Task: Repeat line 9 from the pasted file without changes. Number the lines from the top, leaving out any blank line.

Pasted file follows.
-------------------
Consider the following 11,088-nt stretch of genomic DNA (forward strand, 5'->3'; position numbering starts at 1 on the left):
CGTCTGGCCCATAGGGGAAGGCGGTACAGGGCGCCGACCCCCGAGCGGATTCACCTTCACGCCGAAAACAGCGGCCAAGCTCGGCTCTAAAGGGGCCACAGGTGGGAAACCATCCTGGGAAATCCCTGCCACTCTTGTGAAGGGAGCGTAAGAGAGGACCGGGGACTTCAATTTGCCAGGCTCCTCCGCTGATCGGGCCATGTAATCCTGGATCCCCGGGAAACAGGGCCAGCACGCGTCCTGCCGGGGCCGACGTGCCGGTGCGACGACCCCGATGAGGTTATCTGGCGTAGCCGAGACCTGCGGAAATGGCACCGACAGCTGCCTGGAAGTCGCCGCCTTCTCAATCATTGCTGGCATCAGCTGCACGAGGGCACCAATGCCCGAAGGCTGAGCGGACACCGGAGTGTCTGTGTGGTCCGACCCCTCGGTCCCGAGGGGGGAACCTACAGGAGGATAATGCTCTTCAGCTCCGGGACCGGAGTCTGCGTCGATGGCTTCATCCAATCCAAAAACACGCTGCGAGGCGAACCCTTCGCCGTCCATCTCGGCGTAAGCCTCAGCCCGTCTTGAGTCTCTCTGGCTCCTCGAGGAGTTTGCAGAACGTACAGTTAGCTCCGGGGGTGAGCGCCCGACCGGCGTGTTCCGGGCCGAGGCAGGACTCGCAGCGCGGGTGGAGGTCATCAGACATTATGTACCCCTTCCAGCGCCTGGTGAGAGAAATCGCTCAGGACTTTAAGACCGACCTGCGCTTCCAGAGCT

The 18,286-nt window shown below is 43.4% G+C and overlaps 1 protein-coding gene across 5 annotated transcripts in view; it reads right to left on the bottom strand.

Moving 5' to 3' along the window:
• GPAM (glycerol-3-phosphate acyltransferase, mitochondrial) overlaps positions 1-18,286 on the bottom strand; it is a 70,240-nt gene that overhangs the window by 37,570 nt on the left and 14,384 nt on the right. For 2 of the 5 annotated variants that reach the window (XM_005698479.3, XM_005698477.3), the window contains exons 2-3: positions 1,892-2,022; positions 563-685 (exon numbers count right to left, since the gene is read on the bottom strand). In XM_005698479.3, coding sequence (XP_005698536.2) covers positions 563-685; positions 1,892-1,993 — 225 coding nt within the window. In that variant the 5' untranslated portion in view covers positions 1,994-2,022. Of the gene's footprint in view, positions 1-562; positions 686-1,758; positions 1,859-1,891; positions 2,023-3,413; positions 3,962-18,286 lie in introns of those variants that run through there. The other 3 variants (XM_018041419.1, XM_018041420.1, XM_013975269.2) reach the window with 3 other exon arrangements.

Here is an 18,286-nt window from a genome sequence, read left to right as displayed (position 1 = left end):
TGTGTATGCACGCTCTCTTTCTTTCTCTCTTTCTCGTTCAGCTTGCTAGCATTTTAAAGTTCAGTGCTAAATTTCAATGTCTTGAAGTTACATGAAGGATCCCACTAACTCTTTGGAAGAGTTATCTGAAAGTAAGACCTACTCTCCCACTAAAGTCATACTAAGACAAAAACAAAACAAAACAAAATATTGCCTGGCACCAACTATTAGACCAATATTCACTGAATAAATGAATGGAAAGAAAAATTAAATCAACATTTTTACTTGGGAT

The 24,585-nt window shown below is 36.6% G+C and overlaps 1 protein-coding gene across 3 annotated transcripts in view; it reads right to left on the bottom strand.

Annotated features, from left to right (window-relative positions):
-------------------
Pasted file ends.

Annotated features, from left to right (window-relative positions):